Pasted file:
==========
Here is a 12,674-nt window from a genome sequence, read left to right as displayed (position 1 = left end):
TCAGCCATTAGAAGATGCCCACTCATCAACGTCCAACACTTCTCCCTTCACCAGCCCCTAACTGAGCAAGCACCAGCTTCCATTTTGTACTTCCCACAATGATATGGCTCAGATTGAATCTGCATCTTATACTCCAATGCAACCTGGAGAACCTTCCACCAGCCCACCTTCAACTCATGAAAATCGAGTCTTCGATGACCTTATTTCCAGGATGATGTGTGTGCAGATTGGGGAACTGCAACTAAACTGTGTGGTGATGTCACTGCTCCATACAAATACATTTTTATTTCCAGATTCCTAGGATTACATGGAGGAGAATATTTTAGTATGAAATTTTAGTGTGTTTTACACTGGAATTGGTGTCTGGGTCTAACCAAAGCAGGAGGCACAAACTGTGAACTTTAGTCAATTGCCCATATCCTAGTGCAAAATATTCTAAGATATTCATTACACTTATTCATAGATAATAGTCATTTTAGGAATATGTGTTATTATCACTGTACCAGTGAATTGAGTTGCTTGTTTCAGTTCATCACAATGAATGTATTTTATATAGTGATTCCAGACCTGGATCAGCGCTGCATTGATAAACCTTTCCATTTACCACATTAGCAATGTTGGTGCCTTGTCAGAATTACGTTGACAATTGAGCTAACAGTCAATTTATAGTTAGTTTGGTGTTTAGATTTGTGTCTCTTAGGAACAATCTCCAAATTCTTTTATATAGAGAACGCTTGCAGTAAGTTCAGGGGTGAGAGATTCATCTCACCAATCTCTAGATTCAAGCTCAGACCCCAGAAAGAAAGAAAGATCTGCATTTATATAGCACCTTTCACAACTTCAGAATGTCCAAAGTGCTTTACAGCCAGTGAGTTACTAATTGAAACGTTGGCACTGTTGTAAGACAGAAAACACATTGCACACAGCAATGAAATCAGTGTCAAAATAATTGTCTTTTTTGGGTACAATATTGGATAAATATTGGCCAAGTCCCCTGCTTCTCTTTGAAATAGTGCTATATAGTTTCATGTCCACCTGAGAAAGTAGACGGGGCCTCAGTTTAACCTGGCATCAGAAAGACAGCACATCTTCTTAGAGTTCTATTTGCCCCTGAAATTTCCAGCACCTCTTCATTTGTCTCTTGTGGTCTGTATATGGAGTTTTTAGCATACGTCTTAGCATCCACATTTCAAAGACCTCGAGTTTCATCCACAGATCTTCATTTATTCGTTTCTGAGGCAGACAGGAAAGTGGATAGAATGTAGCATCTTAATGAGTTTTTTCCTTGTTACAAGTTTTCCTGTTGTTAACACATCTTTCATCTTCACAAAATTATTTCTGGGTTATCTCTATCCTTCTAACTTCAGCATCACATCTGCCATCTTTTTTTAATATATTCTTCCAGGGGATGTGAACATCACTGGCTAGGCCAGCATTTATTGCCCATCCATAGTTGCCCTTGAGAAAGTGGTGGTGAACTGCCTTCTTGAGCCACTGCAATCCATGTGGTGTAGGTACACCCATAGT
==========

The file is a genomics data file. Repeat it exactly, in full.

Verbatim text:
Here is a 12,674-nt window from a genome sequence, read left to right as displayed (position 1 = left end):
TCAGCCATTAGAAGATGCCCACTCATCAACGTCCAACACTTCTCCCTTCACCAGCCCCTAACTGAGCAAGCACCAGCTTCCATTTTGTACTTCCCACAATGATATGGCTCAGATTGAATCTGCATCTTATACTCCAATGCAACCTGGAGAACCTTCCACCAGCCCACCTTCAACTCATGAAAATCGAGTCTTCGATGACCTTATTTCCAGGATGATGTGTGTGCAGATTGGGGAACTGCAACTAAACTGTGTGGTGATGTCACTGCTCCATACAAATACATTTTTATTTCCAGATTCCTAGGATTACATGGAGGAGAATATTTTAGTATGAAATTTTAGTGTGTTTTACACTGGAATTGGTGTCTGGGTCTAACCAAAGCAGGAGGCACAAACTGTGAACTTTAGTCAATTGCCCATATCCTAGTGCAAAATATTCTAAGATATTCATTACACTTATTCATAGATAATAGTCATTTTAGGAATATGTGTTATTATCACTGTACCAGTGAATTGAGTTGCTTGTTTCAGTTCATCACAATGAATGTATTTTATATAGTGATTCCAGACCTGGATCAGCGCTGCATTGATAAACCTTTCCATTTACCACATTAGCAATGTTGGTGCCTTGTCAGAATTACGTTGACAATTGAGCTAACAGTCAATTTATAGTTAGTTTGGTGTTTAGATTTGTGTCTCTTAGGAACAATCTCCAAATTCTTTTATATAGAGAACGCTTGCAGTAAGTTCAGGGGTGAGAGATTCATCTCACCAATCTCTAGATTCAAGCTCAGACCCCAGAAAGAAAGAAAGATCTGCATTTATATAGCACCTTTCACAACTTCAGAATGTCCAAAGTGCTTTACAGCCAGTGAGTTACTAATTGAAACGTTGGCACTGTTGTAAGACAGAAAACACATTGCACACAGCAATGAAATCAGTGTCAAAATAATTGTCTTTTTTGGGTACAATATTGGATAAATATTGGCCAAGTCCCCTGCTTCTCTTTGAAATAGTGCTATATAGTTTCATGTCCACCTGAGAAAGTAGACGGGGCCTCAGTTTAACCTGGCATCAGAAAGACAGCACATCTTCTTAGAGTTCTATTTGCCCCTGAAATTTCCAGCACCTCTTCATTTGTCTCTTGTGGTCTGTATATGGAGTTTTTAGCATACGTCTTAGCATCCACATTTCAAAGACCTCGAGTTTCATCCACAGATCTTCATTTATTCGTTTCTGAGGCAGACAGGAAAGTGGATAGAATGTAGCATCTTAATGAGTTTTTTCCTTGTTACAAGTTTTCCTGTTGTTAACACATCTTTCATCTTCACAAAATTATTTCTGGGTTATCTCTATCCTTCTAACTTCAGCATCACATCTGCCATCTTTTTTTAATATATTCTTCCAGGGGATGTGAACATCACTGGCTAGGCCAGCATTTATTGCCCATCCATAGTTGCCCTTGAGAAAGTGGTGGTGAACTGCCTTCTTGAGCCACTGCAATCCATGTGGTGTAGGTACACCCATAGT